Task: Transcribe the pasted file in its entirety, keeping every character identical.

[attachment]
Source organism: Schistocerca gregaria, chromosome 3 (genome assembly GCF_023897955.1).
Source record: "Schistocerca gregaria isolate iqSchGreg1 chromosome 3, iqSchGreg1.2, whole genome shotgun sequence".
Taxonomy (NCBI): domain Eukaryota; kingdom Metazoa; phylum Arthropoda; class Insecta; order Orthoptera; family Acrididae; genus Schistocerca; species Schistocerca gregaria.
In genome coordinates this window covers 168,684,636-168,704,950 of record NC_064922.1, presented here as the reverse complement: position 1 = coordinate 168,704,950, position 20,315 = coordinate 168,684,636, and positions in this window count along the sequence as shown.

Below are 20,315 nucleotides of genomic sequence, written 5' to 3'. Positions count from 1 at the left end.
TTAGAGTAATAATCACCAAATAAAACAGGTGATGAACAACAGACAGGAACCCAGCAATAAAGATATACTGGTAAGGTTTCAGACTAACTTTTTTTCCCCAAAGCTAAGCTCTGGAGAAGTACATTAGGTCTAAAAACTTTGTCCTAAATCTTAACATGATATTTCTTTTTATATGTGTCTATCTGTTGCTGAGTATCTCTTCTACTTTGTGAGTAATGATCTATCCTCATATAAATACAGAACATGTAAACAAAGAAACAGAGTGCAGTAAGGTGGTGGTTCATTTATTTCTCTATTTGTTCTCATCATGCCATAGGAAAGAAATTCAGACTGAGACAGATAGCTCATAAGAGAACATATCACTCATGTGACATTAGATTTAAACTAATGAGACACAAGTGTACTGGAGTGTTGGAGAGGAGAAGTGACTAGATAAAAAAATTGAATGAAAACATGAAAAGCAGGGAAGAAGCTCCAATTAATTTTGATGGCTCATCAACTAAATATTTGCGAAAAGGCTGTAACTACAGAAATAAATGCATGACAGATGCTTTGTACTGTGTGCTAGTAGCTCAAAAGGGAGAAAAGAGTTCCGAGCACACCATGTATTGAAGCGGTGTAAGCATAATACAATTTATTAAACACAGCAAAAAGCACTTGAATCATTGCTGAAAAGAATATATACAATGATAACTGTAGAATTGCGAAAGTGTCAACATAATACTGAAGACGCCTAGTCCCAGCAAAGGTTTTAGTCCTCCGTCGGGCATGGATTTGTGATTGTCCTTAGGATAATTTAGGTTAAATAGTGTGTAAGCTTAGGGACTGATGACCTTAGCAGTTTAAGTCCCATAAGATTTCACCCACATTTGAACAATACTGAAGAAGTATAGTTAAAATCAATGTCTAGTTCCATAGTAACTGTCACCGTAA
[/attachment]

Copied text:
Source organism: Schistocerca gregaria, chromosome 3 (genome assembly GCF_023897955.1).
Source record: "Schistocerca gregaria isolate iqSchGreg1 chromosome 3, iqSchGreg1.2, whole genome shotgun sequence".
Taxonomy (NCBI): domain Eukaryota; kingdom Metazoa; phylum Arthropoda; class Insecta; order Orthoptera; family Acrididae; genus Schistocerca; species Schistocerca gregaria.
In genome coordinates this window covers 168,684,636-168,704,950 of record NC_064922.1, presented here as the reverse complement: position 1 = coordinate 168,704,950, position 20,315 = coordinate 168,684,636, and positions in this window count along the sequence as shown.

Below are 20,315 nucleotides of genomic sequence, written 5' to 3'. Positions count from 1 at the left end.
TTAGAGTAATAATCACCAAATAAAACAGGTGATGAACAACAGACAGGAACCCAGCAATAAAGATATACTGGTAAGGTTTCAGACTAACTTTTTTTCCCCAAAGCTAAGCTCTGGAGAAGTACATTAGGTCTAAAAACTTTGTCCTAAATCTTAACATGATATTTCTTTTTATATGTGTCTATCTGTTGCTGAGTATCTCTTCTACTTTGTGAGTAATGATCTATCCTCATATAAATACAGAACATGTAAACAAAGAAACAGAGTGCAGTAAGGTGGTGGTTCATTTATTTCTCTATTTGTTCTCATCATGCCATAGGAAAGAAATTCAGACTGAGACAGATAGCTCATAAGAGAACATATCACTCATGTGACATTAGATTTAAACTAATGAGACACAAGTGTACTGGAGTGTTGGAGAGGAGAAGTGACTAGATAAAAAAATTGAATGAAAACATGAAAAGCAGGGAAGAAGCTCCAATTAATTTTGATGGCTCATCAACTAAATATTTGCGAAAAGGCTGTAACTACAGAAATAAATGCATGACAGATGCTTTGTACTGTGTGCTAGTAGCTCAAAAGGGAGAAAAGAGTTCCGAGCACACCATGTATTGAAGCGGTGTAAGCATAATACAATTTATTAAACACAGCAAAAAGCACTTGAATCATTGCTGAAAAGAATATATACAATGATAACTGTAGAATTGCGAAAGTGTCAACATAATACTGAAGACGCCTAGTCCCAGCAAAGGTTTTAGTCCTCCGTCGGGCATGGATTTGTGATTGTCCTTAGGATAATTTAGGTTAAATAGTGTGTAAGCTTAGGGACTGATGACCTTAGCAGTTTAAGTCCCATAAGATTTCACCCACATTTGAACAATACTGAAGAAGTATAGTTAAAATCAATGTCTAGTTCCATAGTAACTGTCACCGTAA